On Living the Next Story

Don’t look for clever memes, bells, whistles or other embellishments on this post. No links, nothing flashy. Just words. I joke with others about having to stomp out so many fires, we need to wear asbestos boots.

That’s been my life lately. Surrounded by a bunch of big fires and not sure if my boots were up to the task of putting them out. Or if I even wanted to fight them anymore.

There is no snark here today. No defiance hurled at the year gone by for being a bad one. No verbal swings at anyone. No taunting of the circumstances that had me on the ropes but didn’t finish the job.

I’m still here. Weary as hell in spirit, but I’m still here.

I had a day job that paid well enough for me to live pretty comfortably (Yes, I have books for sale on the Internet. Please go buy them). It vanished pretty early on in the year. I was drawing unemployment, but when the extensions weren’t authorized, my income vanished in January. This led to a very tense living situation as I begged and borrowed money for rent. The landowner told me to get out on February 3. The eviction completely violates the law, but I’m gone. There was no point remaining in a situation where I couldn’t predict the actions of the other person. When you find yourself in a minefield, you don’t tap dance.

This is not the first time I’ve been in this kind of situation; broke, homeless, at the mercy of someone else. And it seems to get a little worse each time.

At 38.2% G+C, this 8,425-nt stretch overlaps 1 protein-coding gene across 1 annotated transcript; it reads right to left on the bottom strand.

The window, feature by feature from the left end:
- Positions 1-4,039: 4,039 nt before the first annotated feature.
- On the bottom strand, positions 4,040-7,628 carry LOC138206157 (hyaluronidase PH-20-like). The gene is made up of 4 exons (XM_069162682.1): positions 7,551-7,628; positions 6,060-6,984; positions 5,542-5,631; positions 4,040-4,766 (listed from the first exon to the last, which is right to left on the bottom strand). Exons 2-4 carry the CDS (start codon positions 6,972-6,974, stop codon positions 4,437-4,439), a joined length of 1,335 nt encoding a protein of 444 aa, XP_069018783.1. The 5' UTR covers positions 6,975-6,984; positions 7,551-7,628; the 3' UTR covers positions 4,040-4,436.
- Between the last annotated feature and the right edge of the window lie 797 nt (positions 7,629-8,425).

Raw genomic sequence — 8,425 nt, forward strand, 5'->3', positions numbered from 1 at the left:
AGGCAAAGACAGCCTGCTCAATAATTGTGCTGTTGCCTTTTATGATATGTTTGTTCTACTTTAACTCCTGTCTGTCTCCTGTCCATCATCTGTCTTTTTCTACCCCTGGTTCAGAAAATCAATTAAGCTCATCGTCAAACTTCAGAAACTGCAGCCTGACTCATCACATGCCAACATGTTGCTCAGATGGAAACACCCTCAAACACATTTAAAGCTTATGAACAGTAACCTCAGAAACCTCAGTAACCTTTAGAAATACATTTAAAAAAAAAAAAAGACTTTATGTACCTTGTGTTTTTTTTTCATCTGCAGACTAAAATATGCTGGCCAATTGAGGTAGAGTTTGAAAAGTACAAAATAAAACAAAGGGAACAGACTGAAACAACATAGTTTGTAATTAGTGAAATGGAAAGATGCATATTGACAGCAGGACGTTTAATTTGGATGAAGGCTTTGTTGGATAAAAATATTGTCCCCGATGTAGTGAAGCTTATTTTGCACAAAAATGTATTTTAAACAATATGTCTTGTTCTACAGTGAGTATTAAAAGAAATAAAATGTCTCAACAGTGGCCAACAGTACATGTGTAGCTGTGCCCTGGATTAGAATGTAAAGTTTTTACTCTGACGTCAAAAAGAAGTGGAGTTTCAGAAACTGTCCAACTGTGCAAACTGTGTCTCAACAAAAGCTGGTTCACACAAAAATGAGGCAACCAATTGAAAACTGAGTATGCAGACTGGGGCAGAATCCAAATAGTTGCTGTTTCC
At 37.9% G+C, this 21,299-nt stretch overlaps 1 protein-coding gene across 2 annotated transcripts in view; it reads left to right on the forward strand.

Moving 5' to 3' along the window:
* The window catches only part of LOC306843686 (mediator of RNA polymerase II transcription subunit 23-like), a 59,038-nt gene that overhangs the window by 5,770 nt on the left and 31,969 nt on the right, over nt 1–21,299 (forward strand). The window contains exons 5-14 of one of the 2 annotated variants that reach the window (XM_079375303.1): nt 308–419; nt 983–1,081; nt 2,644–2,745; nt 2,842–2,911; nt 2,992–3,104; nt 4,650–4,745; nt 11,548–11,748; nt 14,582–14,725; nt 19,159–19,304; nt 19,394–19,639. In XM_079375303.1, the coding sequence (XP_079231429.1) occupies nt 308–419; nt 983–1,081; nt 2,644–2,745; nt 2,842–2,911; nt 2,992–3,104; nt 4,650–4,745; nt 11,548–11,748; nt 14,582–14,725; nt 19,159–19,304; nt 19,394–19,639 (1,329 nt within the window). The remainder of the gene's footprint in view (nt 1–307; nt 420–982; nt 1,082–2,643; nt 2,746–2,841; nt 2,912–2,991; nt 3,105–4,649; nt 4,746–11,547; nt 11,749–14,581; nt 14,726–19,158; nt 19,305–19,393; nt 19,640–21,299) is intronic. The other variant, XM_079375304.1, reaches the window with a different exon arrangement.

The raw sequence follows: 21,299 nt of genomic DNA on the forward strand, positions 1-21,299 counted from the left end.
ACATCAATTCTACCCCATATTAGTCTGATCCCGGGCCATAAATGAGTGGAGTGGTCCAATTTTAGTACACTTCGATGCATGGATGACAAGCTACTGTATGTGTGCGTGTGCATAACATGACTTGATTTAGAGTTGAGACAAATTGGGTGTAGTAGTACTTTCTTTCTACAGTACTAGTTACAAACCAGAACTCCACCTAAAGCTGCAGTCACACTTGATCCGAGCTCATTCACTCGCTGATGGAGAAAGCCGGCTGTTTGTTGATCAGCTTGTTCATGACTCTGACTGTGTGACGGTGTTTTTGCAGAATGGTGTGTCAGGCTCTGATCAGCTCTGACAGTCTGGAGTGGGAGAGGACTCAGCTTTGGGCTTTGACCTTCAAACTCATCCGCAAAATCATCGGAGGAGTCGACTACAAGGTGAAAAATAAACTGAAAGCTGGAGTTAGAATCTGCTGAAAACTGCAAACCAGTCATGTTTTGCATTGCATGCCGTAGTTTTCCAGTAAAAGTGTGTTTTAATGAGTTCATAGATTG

I’m over 50 and I’m sick of this shit, quite frankly. And for a period of weeks, I was honestly asking myself if I even wanted to continue. I could not see a light at the end of the tunnel, nor could I even find a match to strike (metaphoric one) to see a way out. What’s the point?

I got a job. it’s nowhere near the pay I was getting, but it’s a start. This is not  a career. This is temporary.

I have a temporary safe shelter. I am removed from the bad situation. The landowner is stuck alone in the home. No more whipping boy.

I have friends. I have glorious friends. They told me the law and my rights in the housing situation (And the landowner is and was completely wrong), they talked to me, they came, they moved me out, and most importantly, they made me feel like I still have value (even the friends who weren’t there in person, but there in spirit). Hugs have never felt better.

So the big fire is out, but he has plenty of cousins that need to be extinguished. However, I’m feeling more optimistic about it. I don’t need to fear my life being tossed onto a curb or stolen (there was a lot of petty theft in the previous house) by someone claiming it’s to offset what I owe (which, because of the actions taken, was $0).

I can breathe now. I can regroup. I have space to think without my heart pounding in fear.

I can take that one small step away from being in Survival Mode.








Leave a Reply

Your email address will not be published. Required fields are marked *